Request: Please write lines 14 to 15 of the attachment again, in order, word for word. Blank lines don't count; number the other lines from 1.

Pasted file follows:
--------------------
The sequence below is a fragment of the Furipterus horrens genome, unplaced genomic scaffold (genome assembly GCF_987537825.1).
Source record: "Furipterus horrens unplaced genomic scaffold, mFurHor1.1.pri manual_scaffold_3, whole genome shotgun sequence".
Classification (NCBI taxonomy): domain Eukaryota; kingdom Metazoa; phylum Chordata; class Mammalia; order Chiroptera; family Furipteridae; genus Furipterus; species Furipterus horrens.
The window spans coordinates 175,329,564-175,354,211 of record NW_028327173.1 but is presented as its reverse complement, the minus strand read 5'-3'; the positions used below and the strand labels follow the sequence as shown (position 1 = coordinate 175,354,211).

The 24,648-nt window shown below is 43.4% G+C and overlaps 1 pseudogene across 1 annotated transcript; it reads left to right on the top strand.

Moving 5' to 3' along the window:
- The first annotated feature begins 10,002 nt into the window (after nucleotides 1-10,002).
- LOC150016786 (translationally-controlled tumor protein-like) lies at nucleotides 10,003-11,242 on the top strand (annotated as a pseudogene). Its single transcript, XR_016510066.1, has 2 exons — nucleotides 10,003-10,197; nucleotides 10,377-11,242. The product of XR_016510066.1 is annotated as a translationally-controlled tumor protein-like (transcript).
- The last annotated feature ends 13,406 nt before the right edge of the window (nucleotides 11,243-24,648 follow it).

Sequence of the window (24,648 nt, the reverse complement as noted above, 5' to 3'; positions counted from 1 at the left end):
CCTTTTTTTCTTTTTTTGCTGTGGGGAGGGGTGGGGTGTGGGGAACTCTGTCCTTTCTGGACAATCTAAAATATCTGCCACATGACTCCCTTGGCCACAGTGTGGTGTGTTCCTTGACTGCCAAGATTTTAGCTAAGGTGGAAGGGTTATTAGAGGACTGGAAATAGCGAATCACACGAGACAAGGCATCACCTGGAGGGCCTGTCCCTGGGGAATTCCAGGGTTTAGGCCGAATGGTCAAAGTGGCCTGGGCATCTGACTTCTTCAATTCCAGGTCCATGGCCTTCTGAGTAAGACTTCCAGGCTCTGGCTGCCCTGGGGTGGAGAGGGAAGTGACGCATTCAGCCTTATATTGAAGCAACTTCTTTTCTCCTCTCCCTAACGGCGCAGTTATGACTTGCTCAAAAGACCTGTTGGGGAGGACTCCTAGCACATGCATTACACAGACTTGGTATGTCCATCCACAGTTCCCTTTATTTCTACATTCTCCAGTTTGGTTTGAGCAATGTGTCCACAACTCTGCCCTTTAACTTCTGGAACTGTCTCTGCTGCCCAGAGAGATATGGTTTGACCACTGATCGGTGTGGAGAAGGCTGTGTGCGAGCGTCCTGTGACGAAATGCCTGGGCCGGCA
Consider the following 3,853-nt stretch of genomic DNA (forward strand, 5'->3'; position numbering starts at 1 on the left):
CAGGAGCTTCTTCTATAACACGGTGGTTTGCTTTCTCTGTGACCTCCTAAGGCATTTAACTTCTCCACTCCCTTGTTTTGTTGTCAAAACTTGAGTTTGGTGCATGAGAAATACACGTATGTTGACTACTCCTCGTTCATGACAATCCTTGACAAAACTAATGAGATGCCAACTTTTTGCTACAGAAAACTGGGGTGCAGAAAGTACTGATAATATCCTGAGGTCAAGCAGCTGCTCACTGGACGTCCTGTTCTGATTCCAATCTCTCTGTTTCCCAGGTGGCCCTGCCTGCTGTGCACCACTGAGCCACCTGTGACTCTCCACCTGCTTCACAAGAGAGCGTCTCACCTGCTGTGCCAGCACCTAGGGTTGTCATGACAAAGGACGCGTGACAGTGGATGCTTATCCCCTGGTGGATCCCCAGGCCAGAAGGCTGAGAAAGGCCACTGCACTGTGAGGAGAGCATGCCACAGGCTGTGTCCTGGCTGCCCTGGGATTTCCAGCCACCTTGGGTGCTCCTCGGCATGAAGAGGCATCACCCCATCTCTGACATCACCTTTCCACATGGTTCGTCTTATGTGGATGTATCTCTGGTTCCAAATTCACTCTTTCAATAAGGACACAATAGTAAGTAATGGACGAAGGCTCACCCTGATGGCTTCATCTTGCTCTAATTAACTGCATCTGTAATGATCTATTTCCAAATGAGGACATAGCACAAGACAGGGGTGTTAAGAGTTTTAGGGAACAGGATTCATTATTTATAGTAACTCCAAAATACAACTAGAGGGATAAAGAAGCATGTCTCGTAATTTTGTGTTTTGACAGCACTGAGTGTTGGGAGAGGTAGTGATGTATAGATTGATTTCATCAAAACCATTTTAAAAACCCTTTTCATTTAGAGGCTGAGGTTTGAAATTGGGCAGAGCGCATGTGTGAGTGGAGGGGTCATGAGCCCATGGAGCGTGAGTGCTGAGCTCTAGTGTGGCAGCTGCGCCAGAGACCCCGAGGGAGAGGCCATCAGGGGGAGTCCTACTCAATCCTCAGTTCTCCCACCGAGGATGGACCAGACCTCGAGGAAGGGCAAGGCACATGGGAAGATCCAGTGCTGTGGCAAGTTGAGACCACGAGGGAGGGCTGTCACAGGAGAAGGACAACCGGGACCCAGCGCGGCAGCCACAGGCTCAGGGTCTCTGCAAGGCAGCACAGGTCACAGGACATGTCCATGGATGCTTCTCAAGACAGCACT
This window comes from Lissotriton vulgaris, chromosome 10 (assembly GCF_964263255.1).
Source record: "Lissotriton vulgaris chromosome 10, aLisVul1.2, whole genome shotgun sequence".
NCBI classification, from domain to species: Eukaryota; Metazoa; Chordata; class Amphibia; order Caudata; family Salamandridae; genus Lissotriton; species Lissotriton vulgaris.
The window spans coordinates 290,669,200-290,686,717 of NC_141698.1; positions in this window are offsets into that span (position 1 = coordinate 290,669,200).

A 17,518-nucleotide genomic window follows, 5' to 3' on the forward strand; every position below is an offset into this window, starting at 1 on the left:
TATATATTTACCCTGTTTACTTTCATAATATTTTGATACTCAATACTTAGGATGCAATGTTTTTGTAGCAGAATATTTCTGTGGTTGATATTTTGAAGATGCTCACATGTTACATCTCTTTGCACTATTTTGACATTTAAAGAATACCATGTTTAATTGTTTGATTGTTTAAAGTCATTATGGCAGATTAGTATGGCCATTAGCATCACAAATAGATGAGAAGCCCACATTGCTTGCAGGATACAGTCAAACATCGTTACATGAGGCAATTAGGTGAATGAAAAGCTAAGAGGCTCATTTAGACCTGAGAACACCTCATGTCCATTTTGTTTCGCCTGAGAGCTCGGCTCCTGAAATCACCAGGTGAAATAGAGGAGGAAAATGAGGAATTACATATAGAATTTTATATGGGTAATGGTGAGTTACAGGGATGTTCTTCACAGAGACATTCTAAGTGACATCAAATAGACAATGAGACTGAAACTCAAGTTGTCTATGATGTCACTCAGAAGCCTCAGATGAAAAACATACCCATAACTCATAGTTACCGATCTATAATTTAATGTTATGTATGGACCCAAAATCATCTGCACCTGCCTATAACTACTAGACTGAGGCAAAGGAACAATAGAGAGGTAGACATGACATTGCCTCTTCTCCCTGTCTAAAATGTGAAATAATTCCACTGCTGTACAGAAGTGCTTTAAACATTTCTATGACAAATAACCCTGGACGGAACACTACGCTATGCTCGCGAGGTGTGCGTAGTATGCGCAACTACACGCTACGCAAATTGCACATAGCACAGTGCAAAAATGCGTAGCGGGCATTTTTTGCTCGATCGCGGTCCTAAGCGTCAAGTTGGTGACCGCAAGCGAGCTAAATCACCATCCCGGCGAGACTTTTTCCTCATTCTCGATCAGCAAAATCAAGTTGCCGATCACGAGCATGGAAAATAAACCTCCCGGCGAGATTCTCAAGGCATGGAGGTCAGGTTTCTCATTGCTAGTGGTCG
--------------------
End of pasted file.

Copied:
This window comes from Lissotriton vulgaris, chromosome 10 (assembly GCF_964263255.1).
Source record: "Lissotriton vulgaris chromosome 10, aLisVul1.2, whole genome shotgun sequence".